Further reading: See my internal comms glossary if some of these words or descriptions of internal communication are new to you. If there’s something you want me to explain or add to the list, just holler.
CEO comms in action
Walking the walk alongside talking the talk is essential for effective CEO communication. I was delighted to discover via the piece that King spent “three out of four Fridays on a shop floor and personally answered every single customer letter addressed to him.”
What’s the scale of their operation? Sainsbury’s is one of the UK’s largest retailers, it was founded in 1869 and today operates 1,106 supermarkets and convenience stores and employs around 157,000 colleagues.
King clearly kept a beady eye on the external world too, he reportedly read all the press cuttings at the start of each day. Nine days out of ten he would follow up some aspect of them.
The reality of being the voice
King confesses that being the voice of a large corporation is not always easy. “Being padlocked in a small featureless room talking to camera can be disorienting,” he admits. But when you are talking about your passion it is fine.
He is not saying that there is only one way to use comms to lead the business or even that his is the best way: “Every chief executive has to do it their way.” The key, he says, is that you have to be genuinely sincere.
Does this resonate with you?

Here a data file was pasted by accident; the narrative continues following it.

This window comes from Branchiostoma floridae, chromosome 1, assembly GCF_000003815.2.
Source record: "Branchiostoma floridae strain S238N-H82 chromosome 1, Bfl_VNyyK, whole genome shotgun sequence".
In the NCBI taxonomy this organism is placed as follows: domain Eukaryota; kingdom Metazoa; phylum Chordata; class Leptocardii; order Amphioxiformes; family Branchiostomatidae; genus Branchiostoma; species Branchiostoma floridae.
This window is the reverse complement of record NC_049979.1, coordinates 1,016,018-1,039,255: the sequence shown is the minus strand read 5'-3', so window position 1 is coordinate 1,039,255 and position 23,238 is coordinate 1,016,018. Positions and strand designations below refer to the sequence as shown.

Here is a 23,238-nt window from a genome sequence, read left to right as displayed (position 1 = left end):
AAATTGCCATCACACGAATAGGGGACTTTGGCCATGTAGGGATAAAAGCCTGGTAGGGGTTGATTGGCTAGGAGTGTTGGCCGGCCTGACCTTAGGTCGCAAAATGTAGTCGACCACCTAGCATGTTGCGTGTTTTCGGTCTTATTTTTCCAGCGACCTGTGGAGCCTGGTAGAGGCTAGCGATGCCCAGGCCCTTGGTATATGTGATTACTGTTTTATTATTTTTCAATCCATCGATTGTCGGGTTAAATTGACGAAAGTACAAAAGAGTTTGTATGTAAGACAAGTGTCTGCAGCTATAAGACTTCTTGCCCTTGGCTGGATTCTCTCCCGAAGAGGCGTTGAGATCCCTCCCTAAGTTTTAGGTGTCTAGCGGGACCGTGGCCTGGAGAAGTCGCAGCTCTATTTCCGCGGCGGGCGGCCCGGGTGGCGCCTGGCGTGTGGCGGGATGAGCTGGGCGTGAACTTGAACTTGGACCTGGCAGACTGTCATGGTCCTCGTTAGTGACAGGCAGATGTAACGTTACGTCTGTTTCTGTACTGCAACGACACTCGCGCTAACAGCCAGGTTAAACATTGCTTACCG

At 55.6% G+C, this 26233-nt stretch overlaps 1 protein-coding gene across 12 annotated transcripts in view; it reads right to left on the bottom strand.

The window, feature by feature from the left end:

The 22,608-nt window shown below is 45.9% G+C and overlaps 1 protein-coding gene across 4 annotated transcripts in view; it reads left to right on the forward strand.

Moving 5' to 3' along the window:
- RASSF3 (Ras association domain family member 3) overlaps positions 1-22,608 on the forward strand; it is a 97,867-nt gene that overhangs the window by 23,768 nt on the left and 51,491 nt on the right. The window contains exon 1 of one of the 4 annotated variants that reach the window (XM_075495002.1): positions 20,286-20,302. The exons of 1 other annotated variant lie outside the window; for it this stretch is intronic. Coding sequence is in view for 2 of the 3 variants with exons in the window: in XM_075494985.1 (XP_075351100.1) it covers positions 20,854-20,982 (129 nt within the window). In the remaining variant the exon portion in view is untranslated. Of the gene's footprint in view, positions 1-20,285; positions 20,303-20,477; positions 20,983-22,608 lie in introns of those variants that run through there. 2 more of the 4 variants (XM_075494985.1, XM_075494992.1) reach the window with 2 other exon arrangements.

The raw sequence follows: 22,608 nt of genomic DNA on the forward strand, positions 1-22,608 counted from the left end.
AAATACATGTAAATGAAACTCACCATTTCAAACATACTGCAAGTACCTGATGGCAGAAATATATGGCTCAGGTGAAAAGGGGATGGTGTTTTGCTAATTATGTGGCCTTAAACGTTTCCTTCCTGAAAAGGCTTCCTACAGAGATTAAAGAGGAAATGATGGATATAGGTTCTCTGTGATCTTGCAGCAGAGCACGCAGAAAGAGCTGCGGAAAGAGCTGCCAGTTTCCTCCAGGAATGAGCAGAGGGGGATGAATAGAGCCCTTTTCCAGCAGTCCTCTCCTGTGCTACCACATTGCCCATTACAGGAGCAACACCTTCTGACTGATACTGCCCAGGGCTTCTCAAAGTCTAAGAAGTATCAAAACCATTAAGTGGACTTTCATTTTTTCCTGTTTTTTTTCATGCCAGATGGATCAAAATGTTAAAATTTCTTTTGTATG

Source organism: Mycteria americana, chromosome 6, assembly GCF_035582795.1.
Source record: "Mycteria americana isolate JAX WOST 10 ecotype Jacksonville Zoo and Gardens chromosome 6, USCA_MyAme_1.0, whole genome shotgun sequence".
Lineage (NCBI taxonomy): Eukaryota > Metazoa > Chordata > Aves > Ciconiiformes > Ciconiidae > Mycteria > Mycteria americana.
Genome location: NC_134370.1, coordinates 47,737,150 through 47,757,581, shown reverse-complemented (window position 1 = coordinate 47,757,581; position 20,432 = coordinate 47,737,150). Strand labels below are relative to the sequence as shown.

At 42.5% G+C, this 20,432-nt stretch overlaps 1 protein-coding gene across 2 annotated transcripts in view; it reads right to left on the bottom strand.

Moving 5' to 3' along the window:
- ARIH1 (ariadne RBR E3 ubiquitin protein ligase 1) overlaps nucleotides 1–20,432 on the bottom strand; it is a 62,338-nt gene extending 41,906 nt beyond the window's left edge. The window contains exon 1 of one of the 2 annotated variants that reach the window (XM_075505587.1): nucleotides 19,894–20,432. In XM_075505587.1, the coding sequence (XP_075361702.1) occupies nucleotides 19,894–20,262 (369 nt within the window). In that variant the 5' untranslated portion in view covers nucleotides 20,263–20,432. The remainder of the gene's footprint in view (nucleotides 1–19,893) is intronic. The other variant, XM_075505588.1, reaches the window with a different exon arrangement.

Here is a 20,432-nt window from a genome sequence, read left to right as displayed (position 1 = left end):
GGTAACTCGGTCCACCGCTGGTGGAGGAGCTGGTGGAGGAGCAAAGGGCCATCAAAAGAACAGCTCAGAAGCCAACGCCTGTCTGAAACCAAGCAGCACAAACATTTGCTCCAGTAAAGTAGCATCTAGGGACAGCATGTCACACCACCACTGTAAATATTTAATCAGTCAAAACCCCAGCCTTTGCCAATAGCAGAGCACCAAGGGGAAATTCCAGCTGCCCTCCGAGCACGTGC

Do you effectively lock your CEO in a featureless room, turn a camera on and expect them to sparkle? You’re not the only one.
So what can you do?
Here are my tips for CEO comms:
- Get to know your CEO – and their personal assistant if they have one, as soon as you or they are new in role.
- If you spot your leaders sitting in a communal area e.g. employee restaurant alone, ask if you can join them. Being boss can be a lonely job!
- Take time to understand their communication style and preferences – you need to tailor what you do for them, not just do what the CEO in your organisation has always done. One size does not fit all, so choose appropriately.
- Always look for opportunities to encourage face-to-face interactions with employees.
- Ensure your CEO has plenty of opportunity to listen to employee feedback – and commits to act on it.
- Remember they are human! Build in time for them to recover from jet lag before sticking a mic in their hand or camera in their face.
- It’s ok for them to admit to being human – being transparent about mistakes, to share their thinking and to encourage debate and discussion from employees.
- Consider CEO exit and entrance comms plans carefully (when they join or leave a company).